Mr Christopher P Daldorph
Please note that the decision can take up to 5 working days to be uploaded onto the HCPTS website. Please contact one of our Hearings Team Managers via email@example.com or +44 (0)808 164 3084 if you require any further information.
On 20 October 2015 at North Somerset Magistrates’ Court you were convicted of:
1. Making indecent photograph or pseudo-photograph of child x 1
2. Making indecent photograph or pseudo-photograph of child x 8
3. Possession of extreme pornographic images – act of intercourse/oral sex with dead/alive animal x 1
4. By reason of your convictions as set out at paragraphs 1 - 3 your fitness to practise as a Radiographer is impaired
1. The Registrant is serving a sentence of 28 months imprisonment for downloading child pornography. The Health and Care Professions Council (HCPC) produced a letter from the Registrant at HMP Dartmoor, which was received on 30 March 2016, in which he acknowledged the proceedings in this case, and a more recent proforma response document dated 21 December 2016, in which he indicated that he would not attend the final hearing or be represented. He also admitted the fact of his conviction as set out in the allegation below. Having seen unredacted papers the Panel confirmed that service had been effected correctly.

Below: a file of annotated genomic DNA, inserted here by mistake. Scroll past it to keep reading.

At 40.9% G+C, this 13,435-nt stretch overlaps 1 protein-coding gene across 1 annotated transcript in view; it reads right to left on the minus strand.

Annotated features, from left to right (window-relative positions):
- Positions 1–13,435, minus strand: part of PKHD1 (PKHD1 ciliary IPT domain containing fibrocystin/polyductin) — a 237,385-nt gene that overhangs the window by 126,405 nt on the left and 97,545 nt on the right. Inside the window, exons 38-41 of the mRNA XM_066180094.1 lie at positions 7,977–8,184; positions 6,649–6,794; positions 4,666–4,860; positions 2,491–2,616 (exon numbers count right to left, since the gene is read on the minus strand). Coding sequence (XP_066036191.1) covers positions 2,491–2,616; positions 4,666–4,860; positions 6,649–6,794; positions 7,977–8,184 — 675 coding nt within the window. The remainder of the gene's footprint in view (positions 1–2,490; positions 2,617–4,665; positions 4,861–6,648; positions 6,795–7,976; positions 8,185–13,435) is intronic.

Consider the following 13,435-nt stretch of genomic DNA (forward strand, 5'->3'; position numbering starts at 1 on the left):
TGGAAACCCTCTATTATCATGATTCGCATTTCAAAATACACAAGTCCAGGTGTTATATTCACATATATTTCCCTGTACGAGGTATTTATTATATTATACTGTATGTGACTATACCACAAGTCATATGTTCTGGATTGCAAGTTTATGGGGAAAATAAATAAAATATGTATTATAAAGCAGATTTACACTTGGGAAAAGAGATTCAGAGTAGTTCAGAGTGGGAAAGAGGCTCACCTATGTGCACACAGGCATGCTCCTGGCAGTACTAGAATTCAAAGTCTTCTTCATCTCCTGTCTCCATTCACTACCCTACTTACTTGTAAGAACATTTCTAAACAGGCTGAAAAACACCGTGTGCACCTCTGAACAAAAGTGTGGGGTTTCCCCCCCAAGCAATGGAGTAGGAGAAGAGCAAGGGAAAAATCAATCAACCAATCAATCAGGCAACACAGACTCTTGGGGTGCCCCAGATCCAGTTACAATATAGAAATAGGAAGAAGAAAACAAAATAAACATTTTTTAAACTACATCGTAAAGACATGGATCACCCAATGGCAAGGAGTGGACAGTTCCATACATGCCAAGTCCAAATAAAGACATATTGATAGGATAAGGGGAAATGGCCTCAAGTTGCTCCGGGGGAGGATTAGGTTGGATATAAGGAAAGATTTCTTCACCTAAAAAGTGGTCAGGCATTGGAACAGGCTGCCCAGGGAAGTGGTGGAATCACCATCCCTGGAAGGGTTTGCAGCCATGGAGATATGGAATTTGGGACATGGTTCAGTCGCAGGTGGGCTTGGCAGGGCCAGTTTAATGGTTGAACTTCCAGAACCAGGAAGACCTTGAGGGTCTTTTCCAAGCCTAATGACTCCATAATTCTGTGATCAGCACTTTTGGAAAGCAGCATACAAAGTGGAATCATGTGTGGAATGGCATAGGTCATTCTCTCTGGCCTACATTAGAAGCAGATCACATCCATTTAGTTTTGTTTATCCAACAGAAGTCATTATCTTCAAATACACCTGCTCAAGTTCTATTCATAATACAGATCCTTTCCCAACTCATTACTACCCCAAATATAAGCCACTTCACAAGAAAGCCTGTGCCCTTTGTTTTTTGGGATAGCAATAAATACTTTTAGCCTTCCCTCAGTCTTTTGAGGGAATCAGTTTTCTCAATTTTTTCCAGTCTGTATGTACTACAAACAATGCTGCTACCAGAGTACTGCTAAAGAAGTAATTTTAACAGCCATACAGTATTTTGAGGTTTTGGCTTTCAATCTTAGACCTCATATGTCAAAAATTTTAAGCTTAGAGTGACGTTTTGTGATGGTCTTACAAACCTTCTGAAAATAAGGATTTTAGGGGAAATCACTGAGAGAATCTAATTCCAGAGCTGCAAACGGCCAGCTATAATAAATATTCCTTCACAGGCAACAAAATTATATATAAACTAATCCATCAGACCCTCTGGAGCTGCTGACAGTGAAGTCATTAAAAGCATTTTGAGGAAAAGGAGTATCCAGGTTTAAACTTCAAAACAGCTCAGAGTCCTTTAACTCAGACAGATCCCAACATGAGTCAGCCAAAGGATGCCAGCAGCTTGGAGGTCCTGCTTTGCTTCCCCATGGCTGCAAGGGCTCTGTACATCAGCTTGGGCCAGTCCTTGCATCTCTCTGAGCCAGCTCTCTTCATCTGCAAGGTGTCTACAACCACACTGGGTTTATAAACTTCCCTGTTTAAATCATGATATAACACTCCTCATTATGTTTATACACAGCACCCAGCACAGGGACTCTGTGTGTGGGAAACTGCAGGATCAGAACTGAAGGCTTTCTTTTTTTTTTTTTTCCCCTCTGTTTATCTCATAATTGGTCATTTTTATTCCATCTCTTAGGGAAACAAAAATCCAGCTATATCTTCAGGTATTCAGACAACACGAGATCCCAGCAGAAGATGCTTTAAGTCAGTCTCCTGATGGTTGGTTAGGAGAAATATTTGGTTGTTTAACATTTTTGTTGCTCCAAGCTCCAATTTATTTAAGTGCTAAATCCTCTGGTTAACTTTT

2. Ms Amin for the HCPC therefore applied to proceed in his absence. She contended that proof of service showed that the Registrant was aware of the proceedings and had been notified of the date, time and location of this final hearing. The Registrant had made no application to postpone proceedings or to attend via telephone or video link. Ms Amin submitted it was in the public interest for the hearing to proceed.
3. Having considered the advice of the Legal Assessor and the updated HCPC Practice Note, the Panel was satisfied that the Registrant had received reasonable notice of the hearing. The Registrant had not applied for an adjournment and had indicated he would not attend the hearing. The Panel noted the overriding public interest in dealing with serious matters in a timely manner. The Panel therefore considered that the matter should be heard in his absence.
Proceeding in private
4. The Panel noted the following request in the Registrant’s letter of 30 March 2016: “All I ask is that my wife’s wellbeing is considered if there is a decision to have proceedings taking place in private or publically”. In fairness to the Registrant, the Panel decided to treat this as a formal application to hold the hearing in private and to apply the relevant principles in relation to such an application.
5. The Panel considered the advice of the Legal Assessor, the Practice Note Proceeding in the Absence of the Registrant and the terms of Rule 10(1) of HCPC Procedure Rules, which provides as follows: “Proceedings shall be held in public unless the Committee is satisfied that, in the interests of justice or for the protection of the private life of the health professional, the complainant, any person giving evidence or of any client or patient, the public should be excluded from whole or part of the hearing.